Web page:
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Sadly enough, TruthInTelevision; children are vastly more likely to be abused by stepparents (and people cohabiting with the parent are even worse). In fact, in some languages, the word for "stepmother" is the word for "mother" followed by a pejorative suffix[[note]]such as suffix.[[note]]In Spanish ''madrastra'' -- the Latin suffix is the same as in "poetaster," a hack poet; in French, the cognate ''marâtre'' is now ''so'' associated with this trope that it's only used for wicked ones, with the common word being ''belle-mère'', same as "mother-in-law."[[/note]]. "[[/note]] For any or all of these reasons, even decades (centuries?) of [[SubvertedTrope subversion]] have not transformed her even into a DiscreditedTrope; she can still be played straight or subverted. {{Shout Out}}s are commonplace whenever dealing with a stepfamily.
24th Sep '17 10:48:31 AM Clanger00
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She generally favors her own children -- whether from a previous marriage or this one -- over her stepchildren. Not that that causes this trope, because it's kind of natural. It's just another symptom. Sometimes her [[{{Greed}} economic motives]] are made clear: there is only so much to go around, and she wants it for herself or her own children. An equivalent male figure is the EvilUncle -- because inheritance is generally through the male line, the uncle can inherit his brother's children's estate. [[GreenEyedMonster Envy]] is another common cause; the Wicked Stepmother either wants to be FairestOfThemAll or to have her daughters be so. A special subtrope deals with those with grown stepsons; she may wish to marry him off to her own daughter, and thus make a victim of her step-daughter-in-law, or she may attempt to seduce him and then [[WomanScorned accuse him of rape]] when she fails.

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She generally favors her own children -- whether from a previous marriage or this one -- over her stepchildren. Not that that causes this trope, because it's kind of natural. It's just another symptom. Sometimes her [[{{Greed}} economic motives]] are made clear: there is only so much to go around, and she wants it for herself or her own children. An equivalent male figure is the EvilUncle -- because inheritance is generally through the male line, the uncle can inherit his brother's children's estate. [[GreenEyedMonster Envy]] is another common cause; the Wicked Stepmother either wants to be FairestOfThemAll or to have her daughters be so. A special subtrope deals with those with grown stepsons; she may wish to marry him off to her own daughter, and thus make a victim of her step-daughter-in-law, or she may attempt to seduce him and then [[WomanScorned accuse him of rape]] when she fails.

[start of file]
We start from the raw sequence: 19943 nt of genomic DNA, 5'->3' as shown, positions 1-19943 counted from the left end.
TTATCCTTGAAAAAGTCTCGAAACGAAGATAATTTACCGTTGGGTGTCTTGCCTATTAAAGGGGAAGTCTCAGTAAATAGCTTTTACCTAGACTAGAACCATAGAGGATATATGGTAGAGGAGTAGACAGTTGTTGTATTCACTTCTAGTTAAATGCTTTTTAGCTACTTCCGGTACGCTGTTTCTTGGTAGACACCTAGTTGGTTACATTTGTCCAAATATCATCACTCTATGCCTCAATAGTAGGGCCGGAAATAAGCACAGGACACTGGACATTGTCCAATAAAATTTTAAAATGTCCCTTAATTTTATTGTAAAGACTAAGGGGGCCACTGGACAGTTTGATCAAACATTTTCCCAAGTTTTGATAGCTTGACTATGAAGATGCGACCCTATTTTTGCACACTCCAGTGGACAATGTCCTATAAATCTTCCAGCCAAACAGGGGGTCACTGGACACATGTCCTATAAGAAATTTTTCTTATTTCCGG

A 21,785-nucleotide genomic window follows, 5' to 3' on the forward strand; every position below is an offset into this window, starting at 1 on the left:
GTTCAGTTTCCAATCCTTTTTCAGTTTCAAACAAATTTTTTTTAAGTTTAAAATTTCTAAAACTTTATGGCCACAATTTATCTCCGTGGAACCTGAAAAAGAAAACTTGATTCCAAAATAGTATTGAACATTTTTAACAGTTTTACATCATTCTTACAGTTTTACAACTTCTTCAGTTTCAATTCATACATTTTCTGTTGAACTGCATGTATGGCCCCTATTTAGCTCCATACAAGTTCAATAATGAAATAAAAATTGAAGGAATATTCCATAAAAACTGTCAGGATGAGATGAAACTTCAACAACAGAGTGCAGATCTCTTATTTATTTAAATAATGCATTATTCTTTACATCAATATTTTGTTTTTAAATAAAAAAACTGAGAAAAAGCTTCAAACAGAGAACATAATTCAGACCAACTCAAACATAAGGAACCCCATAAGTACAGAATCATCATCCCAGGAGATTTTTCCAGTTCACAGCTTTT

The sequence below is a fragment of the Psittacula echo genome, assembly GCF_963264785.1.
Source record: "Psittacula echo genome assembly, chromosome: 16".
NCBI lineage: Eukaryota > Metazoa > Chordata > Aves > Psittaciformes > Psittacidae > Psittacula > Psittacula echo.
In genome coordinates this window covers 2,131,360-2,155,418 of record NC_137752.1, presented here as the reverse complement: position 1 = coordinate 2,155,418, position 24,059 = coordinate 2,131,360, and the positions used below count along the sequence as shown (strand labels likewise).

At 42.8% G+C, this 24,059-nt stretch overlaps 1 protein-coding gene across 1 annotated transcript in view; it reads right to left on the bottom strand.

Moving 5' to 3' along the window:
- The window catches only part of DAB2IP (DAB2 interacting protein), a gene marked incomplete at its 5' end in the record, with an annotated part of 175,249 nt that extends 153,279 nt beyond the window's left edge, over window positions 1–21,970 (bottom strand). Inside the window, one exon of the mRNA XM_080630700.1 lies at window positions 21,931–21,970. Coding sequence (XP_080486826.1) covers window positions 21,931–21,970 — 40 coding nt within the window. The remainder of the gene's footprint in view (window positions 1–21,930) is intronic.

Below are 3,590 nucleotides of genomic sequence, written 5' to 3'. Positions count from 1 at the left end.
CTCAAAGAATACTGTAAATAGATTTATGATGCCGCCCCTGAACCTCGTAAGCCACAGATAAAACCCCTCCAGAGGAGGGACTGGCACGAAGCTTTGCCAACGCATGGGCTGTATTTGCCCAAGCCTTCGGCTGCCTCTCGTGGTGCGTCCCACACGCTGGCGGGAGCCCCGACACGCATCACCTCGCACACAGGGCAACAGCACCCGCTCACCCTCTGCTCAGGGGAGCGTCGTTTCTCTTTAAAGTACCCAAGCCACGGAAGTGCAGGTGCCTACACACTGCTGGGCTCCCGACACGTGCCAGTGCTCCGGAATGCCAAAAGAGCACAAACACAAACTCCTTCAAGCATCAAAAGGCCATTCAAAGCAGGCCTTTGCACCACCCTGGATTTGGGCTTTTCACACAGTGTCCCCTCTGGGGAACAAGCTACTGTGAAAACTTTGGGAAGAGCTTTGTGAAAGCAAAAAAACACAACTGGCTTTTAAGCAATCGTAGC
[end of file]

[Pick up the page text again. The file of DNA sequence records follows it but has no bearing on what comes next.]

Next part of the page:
so.
10th Sep '17 4:52:48 AM LordGro
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** From the second edition of the Grimm tales onward, "Literature/HanselAndGretel" has the father only sending the kids out after the stepmother convinces him to do it.

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** "Literature/HanselAndGretel": From the second edition of the Grimm tales onward, "Literature/HanselAndGretel" has the plan to abandon Hansel and Gretel in the woods is put forward by their stepmother, and the father only sending complies because of her pressuring. The trope does not appear in the kids out after first edition, where the stepmother convinces him to do it. woman is the kids' actual mother, and the father shares the blame for abandoning the children.
10th Sep '17 4:49:38 AM LordGro
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** In "The Seven Ravens", seven princes are changed into ravens by their witch stepmother, and their sister chased away by the queen as well.

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** In "The Seven Ravens", "Literature/TheSevenRavens", seven princes are changed into ravens by their witch stepmother, and their sister chased away by the queen as well.